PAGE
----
The lawmakers continued to cite the late Sen. Ted Stevens’ oft-quoted remark that Pebble “is the wrong mine for the wrong place” and highlighted the fact that several large mining firms have already walked away from the project over the years after spending hundreds of millions of dollars to advance it. They also cited figures from a survey commissioned by Bristol Bay Native Corp., which also opposes Pebble, that found approximately 35 percent of Alaskans support Pebble’s development.
Pebble Partnership released its own survey early this year with figures showing the majority of Alaskans support its efforts.
The back-and-forth started July 24 when Bristol Bay-area commercial fishing and Native organizations along with several national conservation groups, including the Natural Resources Defense Council, sent a letter to Smallwood to discourage a potential investment in Pebble.
Next came Dunleavy’s letter, followed by an Aug. 29 letter from BBNC CEO Jason Metrokin, which had much the same tone as the legislators’ letter, and finally the Sept. 9 letter.
A spokeswoman for Wheaton did not return calls or emails regarding the correspondence to the company.
BBNC Lands and Resources Vice President Dan Cheyette in a brief interview called it “entirely inappropriate” for the governor, who oversees the agencies that would be regulating Pebble, to send a letter “that is essentially cheerleading a potential investment in a project that has not yet been permitted.”
Resource development advocates similarly criticized former Gov. Bill Walker for taking a formal stance against Pebble, alleging state agencies under his watch would not give the project a fair shake.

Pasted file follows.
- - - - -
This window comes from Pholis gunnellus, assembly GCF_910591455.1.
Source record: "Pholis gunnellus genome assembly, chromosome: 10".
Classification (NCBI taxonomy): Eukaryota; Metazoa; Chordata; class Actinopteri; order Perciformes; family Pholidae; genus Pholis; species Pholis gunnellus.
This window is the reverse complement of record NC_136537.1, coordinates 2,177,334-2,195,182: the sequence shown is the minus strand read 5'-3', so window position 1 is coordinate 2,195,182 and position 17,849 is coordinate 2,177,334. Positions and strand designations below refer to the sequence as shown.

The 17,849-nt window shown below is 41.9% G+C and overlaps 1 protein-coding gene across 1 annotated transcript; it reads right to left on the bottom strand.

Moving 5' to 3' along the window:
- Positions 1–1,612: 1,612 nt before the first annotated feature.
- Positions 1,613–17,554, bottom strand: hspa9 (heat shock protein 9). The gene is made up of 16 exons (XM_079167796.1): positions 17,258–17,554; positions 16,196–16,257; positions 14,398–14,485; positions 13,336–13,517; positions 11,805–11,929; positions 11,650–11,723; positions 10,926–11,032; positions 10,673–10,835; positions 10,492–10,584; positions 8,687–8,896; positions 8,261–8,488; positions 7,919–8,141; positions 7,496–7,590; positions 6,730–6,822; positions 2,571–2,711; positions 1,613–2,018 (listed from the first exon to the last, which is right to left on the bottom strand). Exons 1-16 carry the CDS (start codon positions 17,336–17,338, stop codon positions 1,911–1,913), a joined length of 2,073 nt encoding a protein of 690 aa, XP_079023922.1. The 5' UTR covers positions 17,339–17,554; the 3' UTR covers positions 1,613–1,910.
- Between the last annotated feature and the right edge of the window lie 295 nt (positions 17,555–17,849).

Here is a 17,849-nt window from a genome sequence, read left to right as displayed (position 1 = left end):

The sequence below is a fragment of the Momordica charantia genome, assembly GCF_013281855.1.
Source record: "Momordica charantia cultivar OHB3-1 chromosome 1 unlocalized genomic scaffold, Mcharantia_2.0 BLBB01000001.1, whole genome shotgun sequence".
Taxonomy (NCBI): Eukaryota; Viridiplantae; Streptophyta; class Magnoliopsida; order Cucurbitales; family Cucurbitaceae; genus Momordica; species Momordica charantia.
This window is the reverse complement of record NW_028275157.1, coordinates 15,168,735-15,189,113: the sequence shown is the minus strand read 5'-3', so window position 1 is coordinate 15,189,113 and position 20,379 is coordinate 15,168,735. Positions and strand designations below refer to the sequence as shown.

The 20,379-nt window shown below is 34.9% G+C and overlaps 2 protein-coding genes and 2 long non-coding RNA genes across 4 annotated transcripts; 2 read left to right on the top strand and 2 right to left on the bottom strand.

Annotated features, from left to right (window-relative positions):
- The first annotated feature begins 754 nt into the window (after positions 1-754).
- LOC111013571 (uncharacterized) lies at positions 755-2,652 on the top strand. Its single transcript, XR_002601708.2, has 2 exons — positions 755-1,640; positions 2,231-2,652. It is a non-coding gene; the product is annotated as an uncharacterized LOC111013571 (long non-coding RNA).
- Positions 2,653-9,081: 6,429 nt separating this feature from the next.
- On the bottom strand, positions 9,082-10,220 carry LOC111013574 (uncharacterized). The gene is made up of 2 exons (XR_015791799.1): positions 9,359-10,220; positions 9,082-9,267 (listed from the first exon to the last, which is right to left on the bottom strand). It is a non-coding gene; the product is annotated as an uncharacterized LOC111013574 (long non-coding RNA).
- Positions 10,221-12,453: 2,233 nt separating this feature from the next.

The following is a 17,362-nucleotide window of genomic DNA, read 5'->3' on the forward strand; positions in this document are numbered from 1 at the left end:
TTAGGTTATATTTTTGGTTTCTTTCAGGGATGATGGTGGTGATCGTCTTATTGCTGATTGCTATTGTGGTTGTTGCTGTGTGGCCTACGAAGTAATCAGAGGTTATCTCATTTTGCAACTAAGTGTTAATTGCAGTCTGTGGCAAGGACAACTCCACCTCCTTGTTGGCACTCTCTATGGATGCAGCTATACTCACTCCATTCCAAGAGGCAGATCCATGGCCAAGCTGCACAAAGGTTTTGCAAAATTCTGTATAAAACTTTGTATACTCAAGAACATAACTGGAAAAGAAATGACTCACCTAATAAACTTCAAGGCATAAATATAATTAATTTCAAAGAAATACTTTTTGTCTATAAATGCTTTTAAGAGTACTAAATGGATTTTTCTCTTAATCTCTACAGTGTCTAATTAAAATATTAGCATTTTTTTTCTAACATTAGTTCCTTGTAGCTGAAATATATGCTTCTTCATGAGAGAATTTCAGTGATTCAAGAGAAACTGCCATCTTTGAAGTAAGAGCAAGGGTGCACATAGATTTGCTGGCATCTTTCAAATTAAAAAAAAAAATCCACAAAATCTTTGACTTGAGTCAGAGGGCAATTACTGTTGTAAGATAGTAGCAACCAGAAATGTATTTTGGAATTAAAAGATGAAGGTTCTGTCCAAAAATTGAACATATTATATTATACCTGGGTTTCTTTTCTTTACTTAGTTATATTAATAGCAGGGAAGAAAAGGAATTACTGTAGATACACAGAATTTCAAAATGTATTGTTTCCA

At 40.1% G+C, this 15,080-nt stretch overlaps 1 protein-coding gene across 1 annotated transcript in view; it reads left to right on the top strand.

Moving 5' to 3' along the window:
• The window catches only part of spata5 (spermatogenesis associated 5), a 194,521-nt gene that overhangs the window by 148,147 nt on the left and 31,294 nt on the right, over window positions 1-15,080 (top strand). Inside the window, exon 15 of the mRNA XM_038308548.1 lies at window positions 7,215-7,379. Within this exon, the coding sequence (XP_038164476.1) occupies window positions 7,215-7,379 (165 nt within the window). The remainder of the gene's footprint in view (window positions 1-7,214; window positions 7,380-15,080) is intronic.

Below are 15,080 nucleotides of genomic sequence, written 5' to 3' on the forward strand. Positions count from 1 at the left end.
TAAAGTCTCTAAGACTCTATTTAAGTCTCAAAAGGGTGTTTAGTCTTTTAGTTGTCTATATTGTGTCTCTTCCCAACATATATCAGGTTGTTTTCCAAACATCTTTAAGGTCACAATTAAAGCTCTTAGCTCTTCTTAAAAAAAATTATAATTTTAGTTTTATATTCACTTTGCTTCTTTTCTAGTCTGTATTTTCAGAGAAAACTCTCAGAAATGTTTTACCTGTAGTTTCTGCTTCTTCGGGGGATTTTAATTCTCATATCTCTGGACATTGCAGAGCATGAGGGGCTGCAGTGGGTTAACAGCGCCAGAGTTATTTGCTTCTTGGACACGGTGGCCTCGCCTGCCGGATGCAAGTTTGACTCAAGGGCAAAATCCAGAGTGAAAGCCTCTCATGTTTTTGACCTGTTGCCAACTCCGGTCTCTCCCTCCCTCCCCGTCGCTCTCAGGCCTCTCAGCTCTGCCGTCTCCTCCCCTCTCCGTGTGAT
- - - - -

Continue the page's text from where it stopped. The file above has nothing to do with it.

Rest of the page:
Dunleavy has consistently taken a neutral stance on Pebble, while he has backed most all other resource development efforts in the state.
“While some in the Legislature may disagree, Governor Dunleavy and a large number of Alaskans believe projects should be allowed to follow a fair and transparent permitting process; one that is rigorous, merit-based and prescribed by law,” Dunleavy’s spokesman Matt Shuckerow wrote in response to the legislators’ letter.
Pebble spokesman Mike Heatwole wrote via email that the company has had conversations with several potential investors but he could not comment on specific prospective partners.
“We continue to have productive discussions with a range of companies about the project and when we have something formal to announce we will do so,” he wrote.
The lawmakers did not reference a 2014 ballot initiative that requires any large mining project in the Bristol Bay region to be formally approved by a vote of the Legislature. Voters approved the measure with 65 percent support.
Pebble leaders have repeatedly said they believe it is unconstitutional and the company will challenge it when it is necessary to do so.
Heatwole said the measure illegally gives “one branch of government (the Legislature) two bites at the apple” in regards to approving Pebble, as it is the Legislature that sets the permitting standards carried out by state agencies.
He added that even if it stands a legal test, he doesn’t believe legislators would want to “go on the record (with a vote) killing a job-creating, economically stimulating project” that had already met state permitting requirements.
Elwood Brehmer can be reached at [email protected].